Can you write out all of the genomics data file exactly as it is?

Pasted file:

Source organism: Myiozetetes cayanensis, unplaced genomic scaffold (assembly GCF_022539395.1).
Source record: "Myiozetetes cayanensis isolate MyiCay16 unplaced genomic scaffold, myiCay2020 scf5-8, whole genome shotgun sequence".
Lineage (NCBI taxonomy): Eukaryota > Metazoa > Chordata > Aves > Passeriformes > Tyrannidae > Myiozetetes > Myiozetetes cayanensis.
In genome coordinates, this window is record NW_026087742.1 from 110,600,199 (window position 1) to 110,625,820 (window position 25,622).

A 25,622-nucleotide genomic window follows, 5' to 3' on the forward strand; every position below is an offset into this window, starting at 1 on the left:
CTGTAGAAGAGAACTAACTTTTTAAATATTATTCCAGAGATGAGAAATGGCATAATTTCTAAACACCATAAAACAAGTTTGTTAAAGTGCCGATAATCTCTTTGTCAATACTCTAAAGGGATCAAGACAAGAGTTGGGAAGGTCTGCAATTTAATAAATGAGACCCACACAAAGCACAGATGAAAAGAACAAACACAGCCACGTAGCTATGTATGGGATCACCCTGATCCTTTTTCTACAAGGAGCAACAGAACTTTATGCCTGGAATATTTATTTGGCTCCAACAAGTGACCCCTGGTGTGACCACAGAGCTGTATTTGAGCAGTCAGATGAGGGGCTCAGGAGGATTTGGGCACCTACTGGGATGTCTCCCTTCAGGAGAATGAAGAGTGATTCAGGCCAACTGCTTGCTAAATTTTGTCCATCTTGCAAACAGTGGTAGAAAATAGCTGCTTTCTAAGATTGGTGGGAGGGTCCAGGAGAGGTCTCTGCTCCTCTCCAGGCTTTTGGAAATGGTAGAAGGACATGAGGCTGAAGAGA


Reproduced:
Source organism: Myiozetetes cayanensis, unplaced genomic scaffold (assembly GCF_022539395.1).
Source record: "Myiozetetes cayanensis isolate MyiCay16 unplaced genomic scaffold, myiCay2020 scf5-8, whole genome shotgun sequence".
Lineage (NCBI taxonomy): Eukaryota > Metazoa > Chordata > Aves > Passeriformes > Tyrannidae > Myiozetetes > Myiozetetes cayanensis.
In genome coordinates, this window is record NW_026087742.1 from 110,600,199 (window position 1) to 110,625,820 (window position 25,622).

A 25,622-nucleotide genomic window follows, 5' to 3' on the forward strand; every position below is an offset into this window, starting at 1 on the left:
CTGTAGAAGAGAACTAACTTTTTAAATATTATTCCAGAGATGAGAAATGGCATAATTTCTAAACACCATAAAACAAGTTTGTTAAAGTGCCGATAATCTCTTTGTCAATACTCTAAAGGGATCAAGACAAGAGTTGGGAAGGTCTGCAATTTAATAAATGAGACCCACACAAAGCACAGATGAAAAGAACAAACACAGCCACGTAGCTATGTATGGGATCACCCTGATCCTTTTTCTACAAGGAGCAACAGAACTTTATGCCTGGAATATTTATTTGGCTCCAACAAGTGACCCCTGGTGTGACCACAGAGCTGTATTTGAGCAGTCAGATGAGGGGCTCAGGAGGATTTGGGCACCTACTGGGATGTCTCCCTTCAGGAGAATGAAGAGTGATTCAGGCCAACTGCTTGCTAAATTTTGTCCATCTTGCAAACAGTGGTAGAAAATAGCTGCTTTCTAAGATTGGTGGGAGGGTCCAGGAGAGGTCTCTGCTCCTCTCCAGGCTTTTGGAAATGGTAGAAGGACATGAGGCTGAAGAGA